MANILA, Philipines — Debt watcher Fitch Ratings affirmed the Philippines' investment grade rating on Thursday, in a nod to the Duterte administration's strides towards economic recovery from pandemic fallout but remained wary of the fiscal cost of the government's pandemic response.
Fitch Ratings kept the sovereign's "BBB" rating while assigning a "negative" outlook, which meant the hard-earned credit rating that the Duterte administration has long tried to protect by limiting pandemic spending could be downgraded over the next 18 to 24 months.
Despite that, the Bangko Sentral ng Pilipinas noted in a statement on Friday that the country has maintained the same rating from Fitch throughout the coronavirus pandemic, despite a slew of rating downgrades for other countries throughout the crisis.
"[Philippine economic recovery] should be supported by a pick-up in vaccination rates (92% of 54 million target individuals had been fully vaccinated as of December 2021), falling COVID-19 infection numbers, normalized economic activity – particularly in services – after tight containment measures in 2020 and part of 2021. The fiscal and monetary policy response, strong infrastructure spending and resilient remittances and exports are also boosting the recovery," the BSP said.
The Philippine economy grew 5.6% in 2021 considering that the economy suffered from waves of infections and mobility restrictions. The shift to granular lockdowns in the latter part of the year cushioned the economic damage from economic restrictions, but other rating agencies are still wary of economic scarring as a result of the downturn.
"The government has accommodated the huge cost of COVID-19 crisis response to help vulnerable sectors survive and recover from the crisis, largely because of President Duterte’s comprehensive tax reform program and his policy of prudent fiscal management and discipline," said Finance chief Carlos Dominguez.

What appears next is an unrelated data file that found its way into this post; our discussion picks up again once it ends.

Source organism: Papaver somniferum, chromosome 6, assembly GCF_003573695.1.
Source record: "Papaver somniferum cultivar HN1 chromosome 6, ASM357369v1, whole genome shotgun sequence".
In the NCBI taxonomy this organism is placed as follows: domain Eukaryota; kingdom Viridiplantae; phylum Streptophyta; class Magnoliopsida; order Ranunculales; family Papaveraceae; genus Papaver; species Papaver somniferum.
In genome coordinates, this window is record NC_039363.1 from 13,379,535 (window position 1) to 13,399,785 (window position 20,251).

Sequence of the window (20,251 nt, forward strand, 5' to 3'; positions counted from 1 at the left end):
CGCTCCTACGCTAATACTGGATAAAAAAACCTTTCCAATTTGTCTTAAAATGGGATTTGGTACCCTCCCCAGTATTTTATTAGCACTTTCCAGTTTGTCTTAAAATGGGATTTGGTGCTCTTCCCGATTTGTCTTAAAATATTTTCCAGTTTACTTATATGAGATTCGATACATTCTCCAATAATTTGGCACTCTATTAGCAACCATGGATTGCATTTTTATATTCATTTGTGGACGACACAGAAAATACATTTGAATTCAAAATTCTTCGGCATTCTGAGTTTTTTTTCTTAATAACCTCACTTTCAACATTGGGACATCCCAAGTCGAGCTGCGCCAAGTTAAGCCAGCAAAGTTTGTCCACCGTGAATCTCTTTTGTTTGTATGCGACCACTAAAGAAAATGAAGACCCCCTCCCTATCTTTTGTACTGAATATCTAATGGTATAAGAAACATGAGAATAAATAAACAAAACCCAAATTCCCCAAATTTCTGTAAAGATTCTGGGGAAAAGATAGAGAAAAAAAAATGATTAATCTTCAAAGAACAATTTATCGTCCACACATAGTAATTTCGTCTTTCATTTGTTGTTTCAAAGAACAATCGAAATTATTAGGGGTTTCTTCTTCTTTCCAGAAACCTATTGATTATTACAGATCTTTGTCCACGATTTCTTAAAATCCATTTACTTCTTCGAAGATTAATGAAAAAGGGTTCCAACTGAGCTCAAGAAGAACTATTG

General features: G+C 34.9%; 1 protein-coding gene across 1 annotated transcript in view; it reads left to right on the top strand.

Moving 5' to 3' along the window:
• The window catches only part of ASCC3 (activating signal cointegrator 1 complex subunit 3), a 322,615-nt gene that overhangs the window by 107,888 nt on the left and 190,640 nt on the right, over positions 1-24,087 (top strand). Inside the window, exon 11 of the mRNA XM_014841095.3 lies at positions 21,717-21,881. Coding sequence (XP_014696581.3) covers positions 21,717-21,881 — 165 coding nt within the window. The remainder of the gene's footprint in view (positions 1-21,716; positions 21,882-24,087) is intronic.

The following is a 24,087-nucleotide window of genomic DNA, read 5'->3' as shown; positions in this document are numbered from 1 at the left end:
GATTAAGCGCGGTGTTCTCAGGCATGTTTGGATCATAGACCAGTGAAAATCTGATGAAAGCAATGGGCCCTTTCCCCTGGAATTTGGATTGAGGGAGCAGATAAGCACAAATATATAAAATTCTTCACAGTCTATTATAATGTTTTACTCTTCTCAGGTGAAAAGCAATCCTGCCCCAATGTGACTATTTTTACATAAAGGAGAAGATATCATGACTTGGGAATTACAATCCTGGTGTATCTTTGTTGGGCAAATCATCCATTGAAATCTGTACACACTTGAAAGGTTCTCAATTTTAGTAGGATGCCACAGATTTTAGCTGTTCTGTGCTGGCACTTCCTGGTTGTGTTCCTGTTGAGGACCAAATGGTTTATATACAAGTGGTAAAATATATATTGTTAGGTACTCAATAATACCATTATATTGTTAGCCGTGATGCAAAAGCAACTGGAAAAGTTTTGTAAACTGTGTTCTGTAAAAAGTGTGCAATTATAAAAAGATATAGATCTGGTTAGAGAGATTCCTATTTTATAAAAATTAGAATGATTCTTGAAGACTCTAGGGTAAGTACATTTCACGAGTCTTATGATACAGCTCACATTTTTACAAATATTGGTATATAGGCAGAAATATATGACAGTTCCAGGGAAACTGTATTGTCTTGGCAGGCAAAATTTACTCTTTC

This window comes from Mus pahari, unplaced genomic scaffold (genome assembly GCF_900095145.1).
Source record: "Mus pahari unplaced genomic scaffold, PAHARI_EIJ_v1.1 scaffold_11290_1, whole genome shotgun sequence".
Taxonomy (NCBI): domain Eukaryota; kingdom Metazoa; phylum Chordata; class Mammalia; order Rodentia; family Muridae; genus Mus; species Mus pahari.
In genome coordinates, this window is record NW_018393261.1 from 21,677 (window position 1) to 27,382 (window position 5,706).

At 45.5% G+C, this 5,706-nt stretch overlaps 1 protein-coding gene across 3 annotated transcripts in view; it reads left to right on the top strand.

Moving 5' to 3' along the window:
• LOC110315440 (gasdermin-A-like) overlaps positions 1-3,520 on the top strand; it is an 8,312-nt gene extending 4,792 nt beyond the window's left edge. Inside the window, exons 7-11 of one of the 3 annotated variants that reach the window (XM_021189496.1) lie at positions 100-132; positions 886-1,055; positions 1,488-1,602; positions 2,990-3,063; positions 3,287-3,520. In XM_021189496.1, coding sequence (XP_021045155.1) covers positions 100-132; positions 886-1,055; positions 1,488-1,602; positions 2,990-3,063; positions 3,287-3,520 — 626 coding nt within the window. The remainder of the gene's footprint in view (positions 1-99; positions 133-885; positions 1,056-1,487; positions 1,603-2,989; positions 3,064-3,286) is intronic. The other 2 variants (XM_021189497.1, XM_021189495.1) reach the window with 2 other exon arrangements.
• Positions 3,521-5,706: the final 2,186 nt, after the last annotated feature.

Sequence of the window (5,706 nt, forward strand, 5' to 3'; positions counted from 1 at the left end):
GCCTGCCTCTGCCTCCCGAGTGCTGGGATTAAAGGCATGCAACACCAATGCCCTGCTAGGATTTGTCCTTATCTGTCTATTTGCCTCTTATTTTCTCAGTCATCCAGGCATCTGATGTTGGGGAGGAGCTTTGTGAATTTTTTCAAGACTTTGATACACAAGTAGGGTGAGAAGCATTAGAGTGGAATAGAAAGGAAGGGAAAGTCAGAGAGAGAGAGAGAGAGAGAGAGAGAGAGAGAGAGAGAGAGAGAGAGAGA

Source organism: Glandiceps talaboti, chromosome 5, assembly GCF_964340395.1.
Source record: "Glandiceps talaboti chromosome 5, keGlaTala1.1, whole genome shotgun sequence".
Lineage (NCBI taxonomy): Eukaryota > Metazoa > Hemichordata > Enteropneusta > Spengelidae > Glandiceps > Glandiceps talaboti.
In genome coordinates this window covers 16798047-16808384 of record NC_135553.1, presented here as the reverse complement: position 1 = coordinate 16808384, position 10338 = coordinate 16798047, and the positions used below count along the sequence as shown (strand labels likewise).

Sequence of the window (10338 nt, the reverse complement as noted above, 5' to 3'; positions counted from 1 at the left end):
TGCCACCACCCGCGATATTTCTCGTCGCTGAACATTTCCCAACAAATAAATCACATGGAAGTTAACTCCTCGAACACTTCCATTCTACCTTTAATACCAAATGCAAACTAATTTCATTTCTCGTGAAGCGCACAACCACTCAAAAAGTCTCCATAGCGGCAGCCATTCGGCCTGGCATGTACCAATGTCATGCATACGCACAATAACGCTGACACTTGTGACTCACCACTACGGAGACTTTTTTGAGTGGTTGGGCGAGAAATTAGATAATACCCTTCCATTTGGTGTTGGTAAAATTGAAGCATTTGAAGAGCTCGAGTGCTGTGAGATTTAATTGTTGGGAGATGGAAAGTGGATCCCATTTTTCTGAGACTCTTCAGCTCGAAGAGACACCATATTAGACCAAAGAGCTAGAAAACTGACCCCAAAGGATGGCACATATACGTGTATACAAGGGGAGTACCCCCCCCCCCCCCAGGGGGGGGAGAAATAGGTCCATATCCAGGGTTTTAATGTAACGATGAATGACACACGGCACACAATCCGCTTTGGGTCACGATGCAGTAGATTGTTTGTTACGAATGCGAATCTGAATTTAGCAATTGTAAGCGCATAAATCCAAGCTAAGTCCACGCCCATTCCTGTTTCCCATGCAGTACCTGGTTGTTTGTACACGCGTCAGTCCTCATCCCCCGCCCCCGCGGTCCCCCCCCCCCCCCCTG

The Duterte administration has spent over $30 billion to bankroll its pandemic response, sending debt levels slightly above manageable per the latest data. In 2022, the national government signed a P5.2 trillion national budget, higher by 11% compared to its 2021 version.
Fiscal cost and 2022 elections pose risks
Fitch Ratings remained wary of the country's uncertain economic recovery. The debt watcher noted effects of potential economic scarring from the pandemic, the risk of new virus variant sprouting up and the results of the May elections, which could spell uncertainty for the country's fiscal and economic strategy.
As the debt watcher sees it, unwinding stimulus measures pose certain risks. The country's credit ratings face downgrades if the national government fails to reduce its debt to gross domestic product ratio, which currently stood at 60.5%, raising questions on its ability to pay back creditors.
Fitch was also quick to point out the ratings still reflected the Duterte administration's shortcomings, such as governance.
"Philippines' rating balances strong external buffers and growth against lagging structural indicators, including per capita income and governance. It also reflects weak government revenue mobilisation compared with peers and government debt/GDP that rose sharply from pre-Covid-19 pandemic levels but is forecast to stay close to the 'BBB' median over the next few years," Fitch said.
The Duterte administration coveted an "A" rating by 2022 before the public health crisis derailed its plans.
Despite its outlook, Fitch expects economic growth in the country to accelerate 6.9% this year and 7% in 2023.
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